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Slung from the spheres; gauzes of silver mist,
There should be three more here :
-the magic chance!
So taking a disguise." Next in consideration to “ Otho the Great,” stands an attempt in the comic style, called “ The Cap and Bells.” The humour is of a very indifferent vein, depending chiefly upon the introduction of slang, or extremely colloquial phrases, in immediate connexion with more serious expressions. There are, however, frequent touches of charming poetry; for example
6. Good ! good!' cried Hum, 'I have known her from a child !
She is a changeling of my management;
The little Bertha's eyes ope on the stars serene.””
" "Why, Hum, you're getting quite poetical ;
With rival clamours ring from every spire;
While here and there clear trumpets blow a keen alarm.” Of the lesser poems “The Song of Four Fairies,” and the fragment called "The Eve of St. Mark," deserve especial attention, but they are too long to quote. We must close our extracts with a grand and subtle sonnet
ON THE SEA.
“It keeps eternal whisperings around
Desolate shores, and with its mighty swell
Gluts twice ten thousand caverns, till the spell
That scarcely will the very smallest shell
Be moved for days from where it sometime fell,
Feast them upon the wideness of the sea ;
Or fed too much with cloying melody,
Until ye start, as if the sea-nymphs quired !” Ere we conclude, we must again entreat that we may not be misunderstood in what has been put forth by us concerning the short-comings of Keats in his character as a poet. Were we to speak at full all the praise which we believe his writings merit, we should satisfy the blindest of his admirers; but we have dwelt rather upon the faults of Keats, because while they have been very much less generally perceived than his excellencies, the perception of them is by no means of less importance to the
health of English literature. When we remember that poets are unconsciously received in the world as the highest authorities upon matters of feeling, and therefore of morals, we cannot think that we have dwelt even fully enough upon the deficiencies of the last phase which our poetry has assumed. We console ourselves with the assurance that it is a phase which cannot be an enduring one. Poetry in England has passed through three great epochs, and is now in the early youth of the fourth, and let us hope the noblest. Natural and religious, almost by compulsion, nearly till the time of Milton, the muse at last endeavoured to be something other and more than these ; with Cowley and his train, she affected elaborate, artificial, and meretricious ornament; but the re-action appeared in that school of sensible poets, of which Dryden and Pope were the chief doctors; we are now returning to the right path ; nothing can be more laudable than have been the aims of most of our modern poets, and we found our extraordinary hopes of the final success of the school, less upon any earnest we have received of the harvest than upon the incontrovertible truth that “whatsoever we desire in youth, in age we shall plentifully obtain.”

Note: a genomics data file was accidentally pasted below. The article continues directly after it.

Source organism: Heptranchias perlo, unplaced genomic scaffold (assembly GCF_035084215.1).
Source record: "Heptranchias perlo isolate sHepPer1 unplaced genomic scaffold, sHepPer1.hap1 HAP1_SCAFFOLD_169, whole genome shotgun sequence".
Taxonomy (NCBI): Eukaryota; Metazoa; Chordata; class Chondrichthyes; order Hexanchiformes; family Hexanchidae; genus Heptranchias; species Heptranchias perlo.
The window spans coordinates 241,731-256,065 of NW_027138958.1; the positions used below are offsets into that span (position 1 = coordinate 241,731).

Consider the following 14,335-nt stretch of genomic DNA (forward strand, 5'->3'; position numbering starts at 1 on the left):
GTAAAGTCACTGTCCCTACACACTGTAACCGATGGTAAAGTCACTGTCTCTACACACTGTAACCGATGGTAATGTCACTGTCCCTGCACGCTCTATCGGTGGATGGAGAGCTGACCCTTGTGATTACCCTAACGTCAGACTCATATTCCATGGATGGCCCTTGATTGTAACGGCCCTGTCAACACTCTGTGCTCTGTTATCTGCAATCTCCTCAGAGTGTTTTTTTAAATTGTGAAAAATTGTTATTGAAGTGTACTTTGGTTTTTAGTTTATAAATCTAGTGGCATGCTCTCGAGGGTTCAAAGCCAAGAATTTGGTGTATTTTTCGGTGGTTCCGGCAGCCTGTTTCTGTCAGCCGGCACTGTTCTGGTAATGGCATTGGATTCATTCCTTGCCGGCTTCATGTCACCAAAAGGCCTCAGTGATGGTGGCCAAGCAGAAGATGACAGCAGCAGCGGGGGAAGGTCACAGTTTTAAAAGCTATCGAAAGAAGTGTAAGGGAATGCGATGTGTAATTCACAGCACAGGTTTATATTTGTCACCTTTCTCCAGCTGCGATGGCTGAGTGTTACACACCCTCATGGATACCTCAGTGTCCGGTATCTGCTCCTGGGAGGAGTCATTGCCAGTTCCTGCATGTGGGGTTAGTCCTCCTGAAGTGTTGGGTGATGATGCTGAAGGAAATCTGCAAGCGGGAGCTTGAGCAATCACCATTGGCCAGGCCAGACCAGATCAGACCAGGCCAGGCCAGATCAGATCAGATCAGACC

İt remains for us to assure our readers that Mr. Milnes, whose prose style is the completest, in its happy way, that we are acquainted with, has executed his task with accomplished taste. For a poet to have conducted the autobiography of a brother poet, as Mr. Milnes has done, without having once overstepped the modest office of an "editor,” is an exhibition of self-denial which is now as rare as it is worthy of imitation.
Mr. Britton's Authorship of Junius Elucidated.
ART. IV.-1. The Authorship of the Letters of Junius Elucidated,
including a Biographical Memoir of Lieutenant-Colonel Isaac
Barré, M.P. By John BRITTON, F.S.A. London : 1848. 2. Junius, including Letters by the same writer under other sig
natures, (now first collected,) to which are added his confidential Correspondence with Mr. Wilkes, and his Private Letters addressed to Mr. H. S. Woodfall, with a Preliminary Essay,
Notes, Facsimiles, fc. in 3 vols. London: 1812. 3. Identity of Junius with a Distinguished Living Character (Sir
Philip Francis) established. London : 1816. 4. Letters to a Nobleman, proving a late Prime Minister (the Duke
of Portland) to have been Junius, and developing the secret motives which induced him to write under that and other signatures, with an Appendix containing a celebrated case published by Al